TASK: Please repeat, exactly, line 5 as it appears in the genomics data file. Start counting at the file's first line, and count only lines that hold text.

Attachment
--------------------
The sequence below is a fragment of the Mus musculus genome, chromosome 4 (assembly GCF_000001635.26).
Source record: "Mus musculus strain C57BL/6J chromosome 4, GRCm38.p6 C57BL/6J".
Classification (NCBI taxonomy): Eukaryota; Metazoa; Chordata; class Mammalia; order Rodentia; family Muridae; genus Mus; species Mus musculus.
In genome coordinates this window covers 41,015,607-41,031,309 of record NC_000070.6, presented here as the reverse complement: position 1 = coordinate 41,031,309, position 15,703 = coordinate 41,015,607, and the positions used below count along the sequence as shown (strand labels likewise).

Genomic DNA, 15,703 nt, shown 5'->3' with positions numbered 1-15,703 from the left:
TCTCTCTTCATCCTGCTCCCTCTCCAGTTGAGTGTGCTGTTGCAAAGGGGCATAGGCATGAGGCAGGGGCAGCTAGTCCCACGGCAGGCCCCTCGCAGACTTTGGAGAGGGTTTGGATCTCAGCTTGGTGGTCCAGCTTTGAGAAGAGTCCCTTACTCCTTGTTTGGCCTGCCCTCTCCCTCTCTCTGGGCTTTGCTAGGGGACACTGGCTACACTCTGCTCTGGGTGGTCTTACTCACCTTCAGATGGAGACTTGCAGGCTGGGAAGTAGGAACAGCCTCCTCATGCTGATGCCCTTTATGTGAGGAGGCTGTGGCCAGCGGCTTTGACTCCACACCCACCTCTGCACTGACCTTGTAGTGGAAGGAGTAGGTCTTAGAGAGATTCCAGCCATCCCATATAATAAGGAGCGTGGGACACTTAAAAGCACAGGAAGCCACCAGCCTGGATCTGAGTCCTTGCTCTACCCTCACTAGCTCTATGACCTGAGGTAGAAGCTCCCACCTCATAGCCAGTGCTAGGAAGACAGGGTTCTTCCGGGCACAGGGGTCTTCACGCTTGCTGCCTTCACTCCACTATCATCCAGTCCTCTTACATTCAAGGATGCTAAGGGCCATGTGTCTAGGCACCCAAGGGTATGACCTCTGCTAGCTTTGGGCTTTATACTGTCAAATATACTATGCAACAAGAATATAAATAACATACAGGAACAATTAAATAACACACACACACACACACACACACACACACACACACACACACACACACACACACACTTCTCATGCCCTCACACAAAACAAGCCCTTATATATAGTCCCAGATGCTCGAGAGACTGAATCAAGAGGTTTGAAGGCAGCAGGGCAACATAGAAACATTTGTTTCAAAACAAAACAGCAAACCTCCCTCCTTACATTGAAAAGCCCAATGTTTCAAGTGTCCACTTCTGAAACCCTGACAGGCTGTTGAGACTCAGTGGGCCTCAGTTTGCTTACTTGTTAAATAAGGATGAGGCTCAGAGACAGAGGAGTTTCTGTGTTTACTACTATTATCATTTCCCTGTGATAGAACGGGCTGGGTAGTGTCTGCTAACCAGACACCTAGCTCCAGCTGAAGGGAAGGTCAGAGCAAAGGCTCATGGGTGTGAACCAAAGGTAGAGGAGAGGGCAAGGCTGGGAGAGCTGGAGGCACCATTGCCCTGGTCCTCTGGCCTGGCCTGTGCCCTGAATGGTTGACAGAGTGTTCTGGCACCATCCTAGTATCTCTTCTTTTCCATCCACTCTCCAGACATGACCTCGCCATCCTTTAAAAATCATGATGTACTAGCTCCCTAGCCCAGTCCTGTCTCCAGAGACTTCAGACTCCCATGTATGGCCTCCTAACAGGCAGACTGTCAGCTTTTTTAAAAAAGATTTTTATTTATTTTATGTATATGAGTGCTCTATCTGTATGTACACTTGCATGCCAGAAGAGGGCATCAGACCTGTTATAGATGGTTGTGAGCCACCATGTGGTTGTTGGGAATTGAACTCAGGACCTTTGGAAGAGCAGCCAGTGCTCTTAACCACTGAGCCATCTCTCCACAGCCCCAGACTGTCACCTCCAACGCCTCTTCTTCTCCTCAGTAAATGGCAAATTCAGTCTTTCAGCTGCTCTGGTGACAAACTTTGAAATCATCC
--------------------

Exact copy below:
Genomic DNA, 15,703 nt, shown 5'->3' with positions numbered 1-15,703 from the left: